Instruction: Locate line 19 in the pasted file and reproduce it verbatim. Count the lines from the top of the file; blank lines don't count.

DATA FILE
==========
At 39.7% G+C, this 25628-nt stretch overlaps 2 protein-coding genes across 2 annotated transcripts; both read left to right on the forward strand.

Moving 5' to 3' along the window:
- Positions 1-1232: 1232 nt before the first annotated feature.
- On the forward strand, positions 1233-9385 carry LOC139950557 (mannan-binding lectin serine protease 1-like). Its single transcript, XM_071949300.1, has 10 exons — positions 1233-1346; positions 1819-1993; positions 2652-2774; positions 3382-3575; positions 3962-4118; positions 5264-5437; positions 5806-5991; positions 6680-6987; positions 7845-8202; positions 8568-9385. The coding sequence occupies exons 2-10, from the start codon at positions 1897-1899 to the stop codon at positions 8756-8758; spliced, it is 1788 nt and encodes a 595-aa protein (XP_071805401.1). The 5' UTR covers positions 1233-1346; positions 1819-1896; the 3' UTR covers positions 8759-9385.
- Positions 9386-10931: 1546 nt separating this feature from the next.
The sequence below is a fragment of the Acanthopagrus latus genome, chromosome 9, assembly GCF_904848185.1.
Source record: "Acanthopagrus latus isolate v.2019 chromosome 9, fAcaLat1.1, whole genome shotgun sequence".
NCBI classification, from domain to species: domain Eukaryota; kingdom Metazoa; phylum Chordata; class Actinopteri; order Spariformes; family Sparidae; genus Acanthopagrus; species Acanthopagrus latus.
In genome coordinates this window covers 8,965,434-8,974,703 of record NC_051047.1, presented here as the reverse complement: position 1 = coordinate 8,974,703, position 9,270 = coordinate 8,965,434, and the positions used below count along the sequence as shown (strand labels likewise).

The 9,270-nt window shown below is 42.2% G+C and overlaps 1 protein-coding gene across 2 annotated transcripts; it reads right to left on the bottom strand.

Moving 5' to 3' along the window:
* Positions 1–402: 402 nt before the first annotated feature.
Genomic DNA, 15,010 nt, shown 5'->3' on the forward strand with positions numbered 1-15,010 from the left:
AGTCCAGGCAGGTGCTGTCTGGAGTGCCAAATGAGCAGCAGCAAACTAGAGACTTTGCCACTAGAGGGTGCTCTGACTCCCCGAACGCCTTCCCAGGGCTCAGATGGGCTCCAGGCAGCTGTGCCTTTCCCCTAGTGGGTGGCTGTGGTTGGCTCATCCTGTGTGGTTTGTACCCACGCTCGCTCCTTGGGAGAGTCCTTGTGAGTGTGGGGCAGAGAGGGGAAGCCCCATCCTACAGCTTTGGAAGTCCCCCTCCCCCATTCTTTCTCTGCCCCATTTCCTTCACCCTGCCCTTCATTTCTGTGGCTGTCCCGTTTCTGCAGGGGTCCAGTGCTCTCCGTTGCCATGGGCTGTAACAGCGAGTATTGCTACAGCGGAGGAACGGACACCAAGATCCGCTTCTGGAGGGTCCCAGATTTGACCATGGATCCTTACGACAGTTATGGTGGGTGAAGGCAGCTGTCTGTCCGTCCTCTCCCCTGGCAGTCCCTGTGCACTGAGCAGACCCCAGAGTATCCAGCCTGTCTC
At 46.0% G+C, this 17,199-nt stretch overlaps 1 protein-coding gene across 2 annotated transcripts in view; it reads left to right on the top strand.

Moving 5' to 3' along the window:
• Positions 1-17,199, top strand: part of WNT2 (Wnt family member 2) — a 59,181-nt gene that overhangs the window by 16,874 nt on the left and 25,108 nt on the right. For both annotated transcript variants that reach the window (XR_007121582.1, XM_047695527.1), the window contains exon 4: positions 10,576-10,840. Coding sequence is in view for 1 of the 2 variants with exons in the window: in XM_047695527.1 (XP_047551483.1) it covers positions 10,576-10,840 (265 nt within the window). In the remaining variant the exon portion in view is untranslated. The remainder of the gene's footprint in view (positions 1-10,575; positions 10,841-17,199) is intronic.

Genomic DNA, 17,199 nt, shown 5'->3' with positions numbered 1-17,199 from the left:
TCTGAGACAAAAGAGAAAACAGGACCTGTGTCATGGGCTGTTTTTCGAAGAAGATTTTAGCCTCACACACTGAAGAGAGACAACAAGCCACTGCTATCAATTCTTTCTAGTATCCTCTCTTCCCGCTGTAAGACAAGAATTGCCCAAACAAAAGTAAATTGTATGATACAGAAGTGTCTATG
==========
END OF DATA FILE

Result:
TCTGAGACAAAAGAGAAAACAGGACCTGTGTCATGGGCTGTTTTTCGAAGAAGATTTTAGCCTCACACACTGAAGAGAGACAACAAGCCACTGCTATCAATTCTTTCTAGTATCCTCTCTTCCCGCTGTAAGACAAGAATTGCCCAAACAAAAGTAAATTGTATGATACAGAAGTGTCTATG